Originally posted by ChaosPhoenix7I am sure that in some circumstances you can use the word 'infinity' to mean 'an incomprehensibly large number'.
What is infinity to you? Also, your reasoning behind it.
To me, infinity is not a single number, but it is fact a range of numbers, starting immediately after the largest number the human brain can comprehend and never ending. Thus, you cannot add, subtract, multiply, divide, mod, et cetera infinity. It is simply used for classification, ex. what is the size of the universe, it is infinity, implying that we cannot comprehend it's value.
Originally posted by adam warlockI also realize that a bounded set can be infinite eg the set of Reals [0,1]
Mathematically speaking boundless and infinite aren't equivalent terms. The surface of a sphere is boundless and finite for instance.
Originally posted by twhiteheadAll of that is very true, and I haven't seen the wikipedia article so I can't comment if they use the term boundless in a rigorous way or not, but the example you gave plus the example I gave show that even though they are related one has to be careful when using them in a precise mathematical sense.
I also realize that a bounded set can be infinite eg the set of Reals [0,1]
I realize that they are not equivalent, but they are strongly related. You will see on the Wikipedia page for infinity that 'boundless' is used quite often.
But I think that in the context that I used it, it was correct, though I guess misinterpretation is still possible.
Originally posted by PalynkaBoundless in the case of a sphere I think is like this: Suppose you are on the equator of said sphere, like the Earth. It has 360 degrees as defined by geometry and trig.
What do you mean boundless? It's a bounded space, to my knowledge.
Originally posted by sonhouseRight, but that's not a formal definition of boundedness.
Boundless in the case of a sphere I think is like this: Suppose you are on the equator of said sphere, like the Earth. It has 360 degrees as defined by geometry and trig.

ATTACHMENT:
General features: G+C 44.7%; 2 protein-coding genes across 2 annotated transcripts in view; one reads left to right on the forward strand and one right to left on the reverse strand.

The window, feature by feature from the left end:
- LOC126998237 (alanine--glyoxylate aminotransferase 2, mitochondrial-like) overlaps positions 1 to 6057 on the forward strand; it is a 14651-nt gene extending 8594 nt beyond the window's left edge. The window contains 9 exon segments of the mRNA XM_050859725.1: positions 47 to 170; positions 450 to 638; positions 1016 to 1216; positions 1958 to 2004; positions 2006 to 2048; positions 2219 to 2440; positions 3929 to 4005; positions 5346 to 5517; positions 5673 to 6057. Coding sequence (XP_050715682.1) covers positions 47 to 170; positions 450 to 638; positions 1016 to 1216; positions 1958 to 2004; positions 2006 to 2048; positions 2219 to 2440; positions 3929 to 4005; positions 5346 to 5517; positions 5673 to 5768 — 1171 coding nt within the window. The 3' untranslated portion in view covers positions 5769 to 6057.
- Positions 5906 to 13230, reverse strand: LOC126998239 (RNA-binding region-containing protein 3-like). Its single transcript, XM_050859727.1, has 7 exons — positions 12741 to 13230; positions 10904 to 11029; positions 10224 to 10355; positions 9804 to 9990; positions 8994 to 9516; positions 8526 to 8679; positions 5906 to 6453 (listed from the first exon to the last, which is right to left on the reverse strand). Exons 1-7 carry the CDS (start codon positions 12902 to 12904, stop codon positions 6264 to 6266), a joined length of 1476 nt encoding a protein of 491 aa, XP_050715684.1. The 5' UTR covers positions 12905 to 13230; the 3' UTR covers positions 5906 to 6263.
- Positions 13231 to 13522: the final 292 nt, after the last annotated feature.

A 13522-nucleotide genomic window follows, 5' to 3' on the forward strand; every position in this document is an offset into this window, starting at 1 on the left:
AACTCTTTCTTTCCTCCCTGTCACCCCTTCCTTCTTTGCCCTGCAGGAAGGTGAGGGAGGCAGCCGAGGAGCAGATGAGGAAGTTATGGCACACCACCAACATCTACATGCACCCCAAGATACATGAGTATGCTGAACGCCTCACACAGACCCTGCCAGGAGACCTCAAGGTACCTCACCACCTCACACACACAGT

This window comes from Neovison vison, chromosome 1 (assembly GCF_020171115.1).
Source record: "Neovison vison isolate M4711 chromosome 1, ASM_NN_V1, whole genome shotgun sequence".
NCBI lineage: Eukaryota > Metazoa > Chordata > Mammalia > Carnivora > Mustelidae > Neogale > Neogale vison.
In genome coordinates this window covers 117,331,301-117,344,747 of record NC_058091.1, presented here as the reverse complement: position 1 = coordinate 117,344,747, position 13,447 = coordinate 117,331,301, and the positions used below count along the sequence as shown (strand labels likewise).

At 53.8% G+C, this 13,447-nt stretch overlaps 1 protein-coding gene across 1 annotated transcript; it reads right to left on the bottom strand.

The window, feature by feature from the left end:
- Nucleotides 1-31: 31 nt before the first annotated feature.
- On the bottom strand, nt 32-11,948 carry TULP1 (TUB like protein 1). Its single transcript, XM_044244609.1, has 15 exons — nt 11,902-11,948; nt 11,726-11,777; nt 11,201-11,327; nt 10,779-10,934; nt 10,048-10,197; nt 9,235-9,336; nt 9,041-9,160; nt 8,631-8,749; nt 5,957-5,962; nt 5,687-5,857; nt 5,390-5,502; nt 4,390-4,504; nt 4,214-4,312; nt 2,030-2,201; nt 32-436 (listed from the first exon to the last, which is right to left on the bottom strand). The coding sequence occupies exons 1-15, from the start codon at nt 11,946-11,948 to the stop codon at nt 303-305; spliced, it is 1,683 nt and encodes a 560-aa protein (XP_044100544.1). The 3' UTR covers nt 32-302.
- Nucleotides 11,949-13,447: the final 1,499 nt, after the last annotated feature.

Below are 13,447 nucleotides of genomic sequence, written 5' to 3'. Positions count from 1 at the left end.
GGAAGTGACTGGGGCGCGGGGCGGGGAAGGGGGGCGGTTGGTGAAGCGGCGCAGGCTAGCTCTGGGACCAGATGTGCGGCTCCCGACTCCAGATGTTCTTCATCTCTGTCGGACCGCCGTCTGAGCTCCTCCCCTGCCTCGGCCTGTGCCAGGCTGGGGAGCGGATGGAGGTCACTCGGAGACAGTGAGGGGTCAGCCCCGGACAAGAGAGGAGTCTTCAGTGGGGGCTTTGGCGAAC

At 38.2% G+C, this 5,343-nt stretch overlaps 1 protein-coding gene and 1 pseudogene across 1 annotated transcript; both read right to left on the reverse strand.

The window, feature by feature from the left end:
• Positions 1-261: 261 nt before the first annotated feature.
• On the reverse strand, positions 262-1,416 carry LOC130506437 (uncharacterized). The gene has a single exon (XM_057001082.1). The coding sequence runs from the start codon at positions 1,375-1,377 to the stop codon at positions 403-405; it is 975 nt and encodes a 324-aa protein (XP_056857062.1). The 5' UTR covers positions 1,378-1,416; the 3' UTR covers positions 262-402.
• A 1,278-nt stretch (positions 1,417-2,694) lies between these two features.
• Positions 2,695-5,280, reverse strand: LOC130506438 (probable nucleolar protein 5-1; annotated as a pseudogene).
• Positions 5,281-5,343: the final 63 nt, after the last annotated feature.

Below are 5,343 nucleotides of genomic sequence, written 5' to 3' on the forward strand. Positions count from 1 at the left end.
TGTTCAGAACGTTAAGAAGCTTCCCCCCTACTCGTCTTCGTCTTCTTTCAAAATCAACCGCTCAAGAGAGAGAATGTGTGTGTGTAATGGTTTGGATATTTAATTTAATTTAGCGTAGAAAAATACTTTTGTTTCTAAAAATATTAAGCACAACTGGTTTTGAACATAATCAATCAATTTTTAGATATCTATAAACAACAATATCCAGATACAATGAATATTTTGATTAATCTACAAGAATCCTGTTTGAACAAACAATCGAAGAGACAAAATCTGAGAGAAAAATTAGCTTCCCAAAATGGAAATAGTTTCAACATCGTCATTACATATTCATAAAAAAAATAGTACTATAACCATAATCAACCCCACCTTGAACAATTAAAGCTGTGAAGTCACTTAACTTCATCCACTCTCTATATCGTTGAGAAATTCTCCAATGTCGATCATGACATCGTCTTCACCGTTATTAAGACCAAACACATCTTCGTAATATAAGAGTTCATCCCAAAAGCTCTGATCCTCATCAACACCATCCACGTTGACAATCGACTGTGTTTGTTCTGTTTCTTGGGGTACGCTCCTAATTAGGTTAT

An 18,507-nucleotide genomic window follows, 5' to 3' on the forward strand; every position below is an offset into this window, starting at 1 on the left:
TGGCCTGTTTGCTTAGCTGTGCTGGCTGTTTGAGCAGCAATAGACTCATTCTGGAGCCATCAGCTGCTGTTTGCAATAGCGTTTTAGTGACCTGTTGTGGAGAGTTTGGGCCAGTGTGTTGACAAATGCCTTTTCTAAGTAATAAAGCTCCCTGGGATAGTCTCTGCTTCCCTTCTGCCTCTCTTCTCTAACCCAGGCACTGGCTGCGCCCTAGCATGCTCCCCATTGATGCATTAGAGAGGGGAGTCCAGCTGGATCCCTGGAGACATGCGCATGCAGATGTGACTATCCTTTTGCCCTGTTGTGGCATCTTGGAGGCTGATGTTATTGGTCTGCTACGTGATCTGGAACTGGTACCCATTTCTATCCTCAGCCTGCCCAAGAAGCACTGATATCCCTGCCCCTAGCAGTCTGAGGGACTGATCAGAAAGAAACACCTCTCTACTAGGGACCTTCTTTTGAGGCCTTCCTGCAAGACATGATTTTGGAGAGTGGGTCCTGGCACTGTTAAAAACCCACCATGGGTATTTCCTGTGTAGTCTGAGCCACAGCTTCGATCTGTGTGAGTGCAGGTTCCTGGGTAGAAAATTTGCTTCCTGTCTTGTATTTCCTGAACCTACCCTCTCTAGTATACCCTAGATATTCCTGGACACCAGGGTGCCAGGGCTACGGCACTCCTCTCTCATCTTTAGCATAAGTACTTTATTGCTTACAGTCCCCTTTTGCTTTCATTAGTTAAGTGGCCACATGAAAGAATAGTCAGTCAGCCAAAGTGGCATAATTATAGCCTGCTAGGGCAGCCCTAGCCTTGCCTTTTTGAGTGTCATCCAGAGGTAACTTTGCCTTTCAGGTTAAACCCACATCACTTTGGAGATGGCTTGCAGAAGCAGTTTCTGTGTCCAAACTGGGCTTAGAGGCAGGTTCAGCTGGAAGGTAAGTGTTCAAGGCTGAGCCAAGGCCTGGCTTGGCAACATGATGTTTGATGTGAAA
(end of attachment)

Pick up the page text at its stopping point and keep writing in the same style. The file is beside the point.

So you can start traveling on the equator and go through every one of those degrees but you can also keep going for an infinite # of trips around the equator thus making possible a trip of infinite duration, the finite nature of the Earth notwithstanding.
Originally posted by adam warlockThere's a bit of confusion here. You can have bounded sets without boundaries (like spheres) and unbounded sets with at least one boundary (like [0,\infty] ).
The surface of a sphere has no bounds (i.e. no limits): http://www.bartleby.com/173/31.html
Originally posted by twhiteheadTopologically speaking the surface of a sphere is closed and not open. So in what sense do you say that that it is continuous and open?
I am still not convinced that a sphere is boundless. Surely, whatever co-ordinate system you use, there will be an upper bound and lower bound on each co-ordinate?
I would agree that it is continuous and open, but that is not the same as boundless.
Originally posted by PalynkaI don't think I understood you. The surface of a sphere does have a boundary. And a sphere does have a boundary too. I'm using regular topological definitions.
There's a bit of confusion here. You can have bounded sets without boundaries (like spheres) and unbounded sets with at least one boundary (like [0,\infty] ).
What he means there is without boundaries.